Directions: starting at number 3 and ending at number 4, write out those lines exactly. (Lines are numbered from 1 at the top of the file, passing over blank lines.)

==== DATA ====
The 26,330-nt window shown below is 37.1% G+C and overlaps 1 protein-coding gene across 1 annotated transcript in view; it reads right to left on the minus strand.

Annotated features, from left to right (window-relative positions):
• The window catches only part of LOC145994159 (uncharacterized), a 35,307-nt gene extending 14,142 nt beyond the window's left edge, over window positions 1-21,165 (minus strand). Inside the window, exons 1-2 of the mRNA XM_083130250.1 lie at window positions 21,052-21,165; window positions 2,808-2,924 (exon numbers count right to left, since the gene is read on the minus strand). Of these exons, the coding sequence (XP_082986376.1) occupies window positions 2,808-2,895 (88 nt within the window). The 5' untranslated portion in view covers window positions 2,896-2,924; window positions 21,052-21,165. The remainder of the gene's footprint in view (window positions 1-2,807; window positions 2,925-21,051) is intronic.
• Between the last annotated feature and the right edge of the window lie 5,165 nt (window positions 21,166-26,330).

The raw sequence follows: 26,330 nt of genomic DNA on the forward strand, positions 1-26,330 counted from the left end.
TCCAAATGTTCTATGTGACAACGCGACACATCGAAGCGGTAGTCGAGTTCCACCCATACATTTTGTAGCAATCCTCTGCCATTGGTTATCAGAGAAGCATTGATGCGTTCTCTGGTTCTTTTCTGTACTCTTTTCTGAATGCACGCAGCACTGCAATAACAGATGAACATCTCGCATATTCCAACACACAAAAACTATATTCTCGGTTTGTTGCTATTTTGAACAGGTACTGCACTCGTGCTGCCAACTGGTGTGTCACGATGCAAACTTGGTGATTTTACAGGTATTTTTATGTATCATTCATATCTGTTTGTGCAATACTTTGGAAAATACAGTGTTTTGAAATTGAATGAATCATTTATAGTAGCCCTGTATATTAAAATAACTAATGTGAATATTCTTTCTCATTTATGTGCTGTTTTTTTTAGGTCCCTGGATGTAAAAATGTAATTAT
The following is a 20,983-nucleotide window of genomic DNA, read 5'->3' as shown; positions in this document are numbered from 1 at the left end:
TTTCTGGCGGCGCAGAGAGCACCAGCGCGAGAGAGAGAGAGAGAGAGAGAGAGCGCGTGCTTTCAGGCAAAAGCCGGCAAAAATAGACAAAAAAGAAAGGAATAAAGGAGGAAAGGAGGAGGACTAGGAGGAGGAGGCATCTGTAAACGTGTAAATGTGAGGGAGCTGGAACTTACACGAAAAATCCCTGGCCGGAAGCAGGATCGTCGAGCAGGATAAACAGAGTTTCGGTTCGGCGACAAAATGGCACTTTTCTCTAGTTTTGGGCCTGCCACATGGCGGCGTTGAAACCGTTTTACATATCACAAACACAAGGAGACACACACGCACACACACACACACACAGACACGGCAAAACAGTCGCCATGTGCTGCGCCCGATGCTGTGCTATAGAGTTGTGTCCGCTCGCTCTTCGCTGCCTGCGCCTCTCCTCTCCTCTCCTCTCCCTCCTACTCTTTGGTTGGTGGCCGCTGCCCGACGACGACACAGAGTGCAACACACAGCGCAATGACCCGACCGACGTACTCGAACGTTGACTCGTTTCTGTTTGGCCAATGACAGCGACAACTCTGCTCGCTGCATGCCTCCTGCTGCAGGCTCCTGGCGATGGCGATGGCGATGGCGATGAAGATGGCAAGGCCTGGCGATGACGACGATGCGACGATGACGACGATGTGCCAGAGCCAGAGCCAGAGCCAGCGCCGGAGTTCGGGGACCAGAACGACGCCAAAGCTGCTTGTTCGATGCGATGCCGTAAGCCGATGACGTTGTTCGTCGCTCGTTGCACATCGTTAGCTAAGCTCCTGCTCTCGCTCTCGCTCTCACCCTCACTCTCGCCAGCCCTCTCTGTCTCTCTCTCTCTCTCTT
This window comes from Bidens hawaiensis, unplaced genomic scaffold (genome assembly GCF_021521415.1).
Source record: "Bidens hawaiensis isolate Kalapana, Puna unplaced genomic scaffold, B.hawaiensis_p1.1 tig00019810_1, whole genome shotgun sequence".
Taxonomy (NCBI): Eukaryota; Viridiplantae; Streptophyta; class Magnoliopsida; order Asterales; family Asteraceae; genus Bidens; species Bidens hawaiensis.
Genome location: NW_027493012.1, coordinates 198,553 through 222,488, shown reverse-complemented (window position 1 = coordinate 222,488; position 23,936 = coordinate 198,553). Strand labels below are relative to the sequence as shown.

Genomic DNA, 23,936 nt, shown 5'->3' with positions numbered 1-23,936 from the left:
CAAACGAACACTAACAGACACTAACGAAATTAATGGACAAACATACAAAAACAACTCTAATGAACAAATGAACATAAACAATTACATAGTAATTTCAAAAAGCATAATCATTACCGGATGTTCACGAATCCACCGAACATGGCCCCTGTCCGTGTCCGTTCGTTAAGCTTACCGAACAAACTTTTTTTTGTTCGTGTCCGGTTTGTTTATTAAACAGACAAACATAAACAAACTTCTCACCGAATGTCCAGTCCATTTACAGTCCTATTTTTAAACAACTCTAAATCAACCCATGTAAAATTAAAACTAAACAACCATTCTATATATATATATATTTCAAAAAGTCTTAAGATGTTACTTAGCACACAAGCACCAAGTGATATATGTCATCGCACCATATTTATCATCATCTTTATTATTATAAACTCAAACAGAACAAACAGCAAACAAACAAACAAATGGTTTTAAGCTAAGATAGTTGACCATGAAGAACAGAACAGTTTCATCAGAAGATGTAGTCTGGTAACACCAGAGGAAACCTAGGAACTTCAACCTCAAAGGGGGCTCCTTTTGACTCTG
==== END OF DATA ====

• The window catches only part of LOC145994159 (uncharacterized), a 35,307-nt gene extending 14,142 nt beyond the window's left edge, over window positions 1-21,165 (minus strand). Inside the window, exons 1-2 of the mRNA XM_083130250.1 lie at window positions 21,052-21,165; window positions 2,808-2,924 (exon numbers count right to left, since the gene is read on the minus strand). Of these exons, the coding sequence (XP_082986376.1) occupies window positions 2,808-2,895 (88 nt within the window). The 5' untranslated portion in view covers window positions 2,896-2,924; window positions 21,052-21,165. The remainder of the gene's footprint in view (window positions 1-2,807; window positions 2,925-21,051) is intronic.
• Between the last annotated feature and the right edge of the window lie 5,165 nt (window positions 21,166-26,330).